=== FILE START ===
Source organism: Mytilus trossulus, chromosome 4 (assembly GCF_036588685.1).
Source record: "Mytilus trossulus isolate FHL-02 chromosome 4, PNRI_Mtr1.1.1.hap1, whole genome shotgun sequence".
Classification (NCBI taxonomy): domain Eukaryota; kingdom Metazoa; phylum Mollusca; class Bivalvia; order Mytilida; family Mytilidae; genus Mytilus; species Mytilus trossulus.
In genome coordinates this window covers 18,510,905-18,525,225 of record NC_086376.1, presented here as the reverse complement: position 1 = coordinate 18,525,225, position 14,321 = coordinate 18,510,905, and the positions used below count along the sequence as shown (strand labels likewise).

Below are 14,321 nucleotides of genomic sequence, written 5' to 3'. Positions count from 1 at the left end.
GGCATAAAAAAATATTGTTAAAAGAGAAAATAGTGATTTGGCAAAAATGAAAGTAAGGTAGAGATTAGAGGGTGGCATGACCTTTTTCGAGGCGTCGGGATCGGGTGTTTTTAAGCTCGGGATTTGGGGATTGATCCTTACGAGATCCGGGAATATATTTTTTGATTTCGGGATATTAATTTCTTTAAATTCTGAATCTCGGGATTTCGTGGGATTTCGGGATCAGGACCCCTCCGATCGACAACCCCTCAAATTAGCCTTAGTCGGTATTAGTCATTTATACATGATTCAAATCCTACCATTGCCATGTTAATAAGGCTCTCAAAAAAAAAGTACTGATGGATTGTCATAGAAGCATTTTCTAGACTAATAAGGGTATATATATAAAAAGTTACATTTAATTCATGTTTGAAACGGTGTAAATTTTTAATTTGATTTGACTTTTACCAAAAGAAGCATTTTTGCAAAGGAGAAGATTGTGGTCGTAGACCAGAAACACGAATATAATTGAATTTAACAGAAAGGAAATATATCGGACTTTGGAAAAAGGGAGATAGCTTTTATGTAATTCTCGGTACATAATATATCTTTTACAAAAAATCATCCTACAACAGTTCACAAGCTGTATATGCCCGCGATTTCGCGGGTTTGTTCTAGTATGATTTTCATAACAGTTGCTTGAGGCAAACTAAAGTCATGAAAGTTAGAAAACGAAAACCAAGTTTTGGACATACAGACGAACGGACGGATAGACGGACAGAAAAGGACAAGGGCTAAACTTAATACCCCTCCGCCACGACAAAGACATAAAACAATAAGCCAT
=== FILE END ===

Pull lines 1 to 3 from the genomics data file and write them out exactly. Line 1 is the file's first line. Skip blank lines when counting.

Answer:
Source organism: Mytilus trossulus, chromosome 4 (assembly GCF_036588685.1).
Source record: "Mytilus trossulus isolate FHL-02 chromosome 4, PNRI_Mtr1.1.1.hap1, whole genome shotgun sequence".
Classification (NCBI taxonomy): domain Eukaryota; kingdom Metazoa; phylum Mollusca; class Bivalvia; order Mytilida; family Mytilidae; genus Mytilus; species Mytilus trossulus.